Skip to main content
Curriculum for Addiction Professionals (CAP): Level 1 Home page
Curriculum for Addiciton Professionals
Skip Navigation Links > Competency 5: Continuing Care of Families Affected by FASD > 4a. Multidisciplinary Approach to Continuing Care

< Previous Next >

Competence 5: Continuing Care of Families Affected by FASD

Clinical and Environmental Stabilization for Clients with an FASD or Possible FASD, Continued

women talking

Multidisciplinary Approach to Continuing Care

A single service system cannot address all the needs of individuals with an FASD.  An array of services may be needed from multiple systems, including:

  • Housing, which can be very difficult to find for adults with an FASD and may require assistance from State agencies on disabilities and housing
  • Vocational rehabilitation and related services, such as transportation and job coaches
  • Financial services, such as Supplemental Security Income and appointment of a financial guardian or representative payee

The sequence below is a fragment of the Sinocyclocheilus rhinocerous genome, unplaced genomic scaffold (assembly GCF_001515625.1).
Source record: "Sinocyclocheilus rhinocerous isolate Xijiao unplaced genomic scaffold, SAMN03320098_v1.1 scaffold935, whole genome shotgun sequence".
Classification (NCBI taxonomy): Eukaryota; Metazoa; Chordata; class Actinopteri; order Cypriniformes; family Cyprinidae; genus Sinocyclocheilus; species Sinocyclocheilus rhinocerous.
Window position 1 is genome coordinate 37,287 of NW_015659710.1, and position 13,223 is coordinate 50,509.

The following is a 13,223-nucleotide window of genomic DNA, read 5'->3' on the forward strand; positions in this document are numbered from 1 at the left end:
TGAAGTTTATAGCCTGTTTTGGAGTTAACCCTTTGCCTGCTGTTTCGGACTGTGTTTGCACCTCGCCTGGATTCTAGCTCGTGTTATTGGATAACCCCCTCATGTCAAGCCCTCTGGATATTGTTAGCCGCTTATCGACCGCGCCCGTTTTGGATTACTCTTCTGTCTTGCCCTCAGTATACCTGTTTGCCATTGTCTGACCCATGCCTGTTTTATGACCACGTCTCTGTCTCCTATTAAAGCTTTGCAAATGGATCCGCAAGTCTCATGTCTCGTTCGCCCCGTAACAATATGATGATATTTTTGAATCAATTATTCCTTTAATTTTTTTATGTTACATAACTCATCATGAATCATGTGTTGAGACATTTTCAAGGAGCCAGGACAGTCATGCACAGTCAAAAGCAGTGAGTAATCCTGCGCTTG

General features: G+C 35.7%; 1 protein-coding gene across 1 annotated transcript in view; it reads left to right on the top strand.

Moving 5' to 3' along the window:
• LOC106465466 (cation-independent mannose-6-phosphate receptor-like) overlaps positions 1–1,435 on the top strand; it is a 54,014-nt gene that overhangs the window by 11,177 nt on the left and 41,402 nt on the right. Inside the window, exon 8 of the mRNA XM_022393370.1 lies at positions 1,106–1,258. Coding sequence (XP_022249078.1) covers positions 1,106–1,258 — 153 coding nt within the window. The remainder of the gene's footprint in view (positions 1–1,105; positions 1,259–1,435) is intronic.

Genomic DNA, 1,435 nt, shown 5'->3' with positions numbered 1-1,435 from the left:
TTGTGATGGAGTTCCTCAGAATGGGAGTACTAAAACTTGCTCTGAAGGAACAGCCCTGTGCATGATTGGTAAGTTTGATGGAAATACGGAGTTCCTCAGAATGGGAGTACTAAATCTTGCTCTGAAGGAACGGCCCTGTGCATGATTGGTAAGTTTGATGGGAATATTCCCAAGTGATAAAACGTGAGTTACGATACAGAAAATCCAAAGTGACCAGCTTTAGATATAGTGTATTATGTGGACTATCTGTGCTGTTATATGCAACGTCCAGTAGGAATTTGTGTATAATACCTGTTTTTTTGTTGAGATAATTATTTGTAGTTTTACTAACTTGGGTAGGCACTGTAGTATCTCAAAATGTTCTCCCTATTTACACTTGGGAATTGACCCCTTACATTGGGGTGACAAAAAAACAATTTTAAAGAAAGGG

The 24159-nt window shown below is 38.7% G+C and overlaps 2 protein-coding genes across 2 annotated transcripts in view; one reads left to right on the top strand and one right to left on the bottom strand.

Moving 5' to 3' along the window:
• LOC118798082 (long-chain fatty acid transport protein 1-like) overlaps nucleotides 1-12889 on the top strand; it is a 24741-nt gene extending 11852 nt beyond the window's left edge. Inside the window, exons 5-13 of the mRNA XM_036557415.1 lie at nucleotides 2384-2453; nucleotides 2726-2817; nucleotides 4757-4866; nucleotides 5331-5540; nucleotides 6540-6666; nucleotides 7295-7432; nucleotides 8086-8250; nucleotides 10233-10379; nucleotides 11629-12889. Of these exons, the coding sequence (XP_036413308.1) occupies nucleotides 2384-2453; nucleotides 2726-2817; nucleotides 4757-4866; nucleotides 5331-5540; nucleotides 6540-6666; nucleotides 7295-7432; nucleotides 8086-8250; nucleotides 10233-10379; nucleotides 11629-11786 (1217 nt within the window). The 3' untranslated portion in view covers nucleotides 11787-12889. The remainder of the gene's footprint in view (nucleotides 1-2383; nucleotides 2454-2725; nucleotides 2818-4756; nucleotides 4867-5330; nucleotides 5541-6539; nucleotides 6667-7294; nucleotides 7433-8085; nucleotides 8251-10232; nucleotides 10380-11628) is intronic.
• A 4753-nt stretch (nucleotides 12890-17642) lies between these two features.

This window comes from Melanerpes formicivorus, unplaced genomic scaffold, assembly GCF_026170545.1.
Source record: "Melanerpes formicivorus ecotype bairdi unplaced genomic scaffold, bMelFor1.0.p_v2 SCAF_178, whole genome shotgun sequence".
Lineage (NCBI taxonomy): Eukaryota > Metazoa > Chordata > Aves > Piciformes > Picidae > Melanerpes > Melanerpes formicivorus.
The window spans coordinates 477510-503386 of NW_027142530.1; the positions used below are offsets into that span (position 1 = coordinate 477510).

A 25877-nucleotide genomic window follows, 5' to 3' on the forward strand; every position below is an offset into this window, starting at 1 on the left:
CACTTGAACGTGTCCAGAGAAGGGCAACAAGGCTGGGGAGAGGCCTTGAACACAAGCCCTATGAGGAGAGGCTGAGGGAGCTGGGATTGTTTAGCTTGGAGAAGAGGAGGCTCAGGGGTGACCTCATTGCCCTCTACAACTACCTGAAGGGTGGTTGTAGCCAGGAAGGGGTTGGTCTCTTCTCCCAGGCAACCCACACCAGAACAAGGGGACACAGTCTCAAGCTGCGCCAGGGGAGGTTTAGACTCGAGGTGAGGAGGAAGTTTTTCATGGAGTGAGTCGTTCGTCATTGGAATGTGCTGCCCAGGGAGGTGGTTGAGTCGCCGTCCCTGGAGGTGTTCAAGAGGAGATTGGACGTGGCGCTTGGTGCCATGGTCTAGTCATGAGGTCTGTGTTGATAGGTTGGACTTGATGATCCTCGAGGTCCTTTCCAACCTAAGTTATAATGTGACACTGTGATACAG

• Medical care and related services, such as physical and occupational therapy
  • Substance abuse and mental health services, to address ongoing recovery issues and any co-occurring disorders
  • Education, including individualized education plan (IEP) coordination and school-based services related to recovery (e.g., counseling)
  • Developmental disabilities
  • Child welfare, for children and youth who are in foster care
  • Justice system, in cases where individuals have been ordered by a court to participate in a treatment program
  • Legal services

Other services may include life skills building, money management, and health education.

Service linkages are essential for effective substance abuse treatment and ongoing recovery for people with an FASD. Treatment providers need to identify the ancillary services available for their clients and know how to access those services. Some clients with an FASD may be in disability programs. Addiction professionals should be aware of the various approaches used by these programs and know how to collaborate with them. For example, addiction professionals should, within the confines of confidentiality restrictions and informed consent, share client information with other programs.

< Previous Next >